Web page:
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Thursday, January 20, 2022
ABDIJAN, Côte d’Ivoire, Sep 26 2014 (IPS) - In the middle of downtown Abidjan, Côte d’Ivoire, the aisles of a thriving supermarket are full of customers. But as they line up to pay for their items, there is one line to a cashier’s till that remains empty. It’s the “green cash register”, where the cashier does not provide plastic bags as this supermarket tries to implement a green policy.
“People do not find it convenient to bring their own bags. But they are often angry that they have to line up while nobody comes here [to the green cash register],” the cashier tells IPS.
Increasing environmental consciousness is not the sole reason for Ivorian shops adopting green policies: the government has adopted new laws that will affect consumers.
Each year, Côte d’Ivoire produces 200,000 tonnes of plastic bags of which 40,000 go directly into the trash. Less than 20 percent of this plastic is recycled.
In this West African nation, the pressure is growing to find alternatives to plastic shopping bags — which have become an environmental curse. In several of the city’s neighbourhoods, used plastic bags clog gutters and float on the lagoon, causing floods, sanitation problems and health hazards.
Côte d’Ivoire has been choking on its plastic bags. But as the government tries to find solutions, consumers still need to adapt their habits to the changing regulations.
Solving the environmental disaster
In May 2013, the Ivorian government announced a ban on several types of plastic bags. It was meant to prohibit the production, importation, commercialisation, possession and the use of any non-biodegradable plastic bags made of lightweight polyethylene, or similar plastic derivates with a thickness of less than 50 microns.
Already, eight African countries are doing the same. It is an initiative that started in Rwanda and South Africa in 2004, with the two nations deciding to levy extra taxes on plastic bags. Other countries that have banned plastic bags are Botswana, Eritrea, Kenya, Mauritania, Tanzania and Uganda.
But pressure from the plastic industry forced Côte d’Ivoire to back down and to postpone the ban until this August, while trying to find solutions to the industry’s concerns. The government could not simply ignore 7,500 jobs and an industry worth about 50 billion CFA (97 million dollars).
The ban was only applied in August, which allowed the industry enough time to produce biodegradable bags and develop alternatives.
The government also tried to ensure that the market was ready for the transition.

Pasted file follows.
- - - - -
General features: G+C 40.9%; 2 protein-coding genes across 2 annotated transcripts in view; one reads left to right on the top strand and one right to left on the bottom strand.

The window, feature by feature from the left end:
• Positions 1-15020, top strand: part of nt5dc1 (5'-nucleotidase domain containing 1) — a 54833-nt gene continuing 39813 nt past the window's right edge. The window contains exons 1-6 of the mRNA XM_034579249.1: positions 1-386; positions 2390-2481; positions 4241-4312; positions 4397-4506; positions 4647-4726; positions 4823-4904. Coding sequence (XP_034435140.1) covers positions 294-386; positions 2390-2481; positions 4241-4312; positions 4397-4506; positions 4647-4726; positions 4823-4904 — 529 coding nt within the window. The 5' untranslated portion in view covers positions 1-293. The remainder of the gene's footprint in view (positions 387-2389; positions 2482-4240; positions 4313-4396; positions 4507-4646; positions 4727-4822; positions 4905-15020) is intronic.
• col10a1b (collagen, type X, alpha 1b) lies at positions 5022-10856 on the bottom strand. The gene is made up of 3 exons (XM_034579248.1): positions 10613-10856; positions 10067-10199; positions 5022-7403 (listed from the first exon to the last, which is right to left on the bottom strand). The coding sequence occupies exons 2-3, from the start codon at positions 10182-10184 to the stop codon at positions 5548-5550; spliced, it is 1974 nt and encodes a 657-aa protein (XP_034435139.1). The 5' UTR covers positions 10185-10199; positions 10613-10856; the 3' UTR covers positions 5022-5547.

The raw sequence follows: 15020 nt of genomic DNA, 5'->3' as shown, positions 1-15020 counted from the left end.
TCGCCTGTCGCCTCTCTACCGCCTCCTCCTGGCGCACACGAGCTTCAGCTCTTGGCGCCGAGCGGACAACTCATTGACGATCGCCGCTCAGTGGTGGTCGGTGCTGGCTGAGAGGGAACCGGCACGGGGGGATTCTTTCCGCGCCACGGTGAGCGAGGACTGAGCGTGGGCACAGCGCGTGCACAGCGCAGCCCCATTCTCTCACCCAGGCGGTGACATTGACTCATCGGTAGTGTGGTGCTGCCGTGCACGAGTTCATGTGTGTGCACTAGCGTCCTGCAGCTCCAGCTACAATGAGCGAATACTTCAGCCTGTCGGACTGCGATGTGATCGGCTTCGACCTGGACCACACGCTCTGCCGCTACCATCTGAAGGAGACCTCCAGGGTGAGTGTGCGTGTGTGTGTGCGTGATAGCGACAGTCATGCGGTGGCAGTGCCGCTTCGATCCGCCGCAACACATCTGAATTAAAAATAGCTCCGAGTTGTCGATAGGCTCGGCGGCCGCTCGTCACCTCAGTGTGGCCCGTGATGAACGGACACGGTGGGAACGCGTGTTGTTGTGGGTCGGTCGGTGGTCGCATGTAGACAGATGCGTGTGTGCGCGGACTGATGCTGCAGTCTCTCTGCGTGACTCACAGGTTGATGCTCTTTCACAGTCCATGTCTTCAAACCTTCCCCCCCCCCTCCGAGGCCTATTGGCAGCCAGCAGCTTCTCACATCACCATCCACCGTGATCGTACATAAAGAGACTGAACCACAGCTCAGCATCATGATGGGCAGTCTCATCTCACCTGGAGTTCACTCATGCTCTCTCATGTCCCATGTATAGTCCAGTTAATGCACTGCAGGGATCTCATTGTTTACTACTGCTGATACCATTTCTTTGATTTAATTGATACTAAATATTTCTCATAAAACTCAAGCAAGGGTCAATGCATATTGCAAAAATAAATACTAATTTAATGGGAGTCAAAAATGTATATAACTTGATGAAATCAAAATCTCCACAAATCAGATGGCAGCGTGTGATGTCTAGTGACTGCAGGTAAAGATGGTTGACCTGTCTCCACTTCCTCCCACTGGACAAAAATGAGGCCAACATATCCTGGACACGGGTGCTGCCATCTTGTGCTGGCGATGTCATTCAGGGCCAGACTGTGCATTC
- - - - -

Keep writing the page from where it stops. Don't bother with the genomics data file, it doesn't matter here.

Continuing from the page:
The industry has also had more time to invest in producing bio-degradable bags and more effective recycling infrastructure.
“Our objective is to, on a long-term basis, reduce and replace all bags with reusable bags, and to orient consumers about other ways of carrying merchandise, like [using] cloth bags and baskets.
“If the industry picks up, it will generate long term-profits of annually 17.1 billions CFA [33 million dollars] and will create 1,900 jobs,” explained Ivorian Prime Minister Daniel Kablan Duncan at the beginning of September.
In Treichville Market, one of the busiest commercial areas of the economic capital of Côte d’Ivoire, the sellers have other concerns.
“People do not have the money to buy an entire bottle of oil. So we divide small portions into plastic bags [to sell],” Mohammed Cissé, a small shop owner in one of Abidjan’s biggest markets, tells IPS.
“It is an economical problem, I think. People do not have the money to buy containers. Those plastic bags are cheap. Reusable boxes are expensive.”
For Cissé, having consumers reuse their plastic bags will mean he will save money since he currently covers the cost of the plastic bags he packages his oil in.
“But people will not understand this! I cover most of the cost of the plastic bags, which is about 10 CFA per bag [3 cents]. Since I give away hundreds of bags per day, I see the total cost,” he says.
In a country where almost half the population lives on less than two dollars per day, buying reusable bags is a challenge, says Cissé.
His neighbour, Jean-Marie Kouadio, is wary about the new bags.
“I have seen biodegradable bags. They are very weak. Where is the benefit if you have to use three bags instead of one?”
He tells IPS that ecological solutions are not available for the smaller bags that he uses to package oil and salt.
Further away, Awa Diabaté faces a different concern. Diabaté, 54, sells donuts on a street corner, right beside a heap of abandoned dirty plastic bags. She sees the point of the ban, but believes that the health concerns behind the ban will be a challenge if proper solutions are not found.
“The individual wrappings allows me to keep the donuts clean from dirt. Often, small kids come to buy food. If they do not carry the food in [the plastic], they will drop it on the ground.
“Reusing bags, means cleaning them. Many people will not take good care. I am pretty sure some will get sick from that,” she tells IPS.
Diabaté’s concerns are down to earth. But they reveal a reality difficult to ignore: plastic bags are essential to Ivorian daily life. And solutions need to fit that.
Edited by: Nalisha Adams
This story includes downloadable print-quality images -- Copyright IPS, to be used exclusively with this story.
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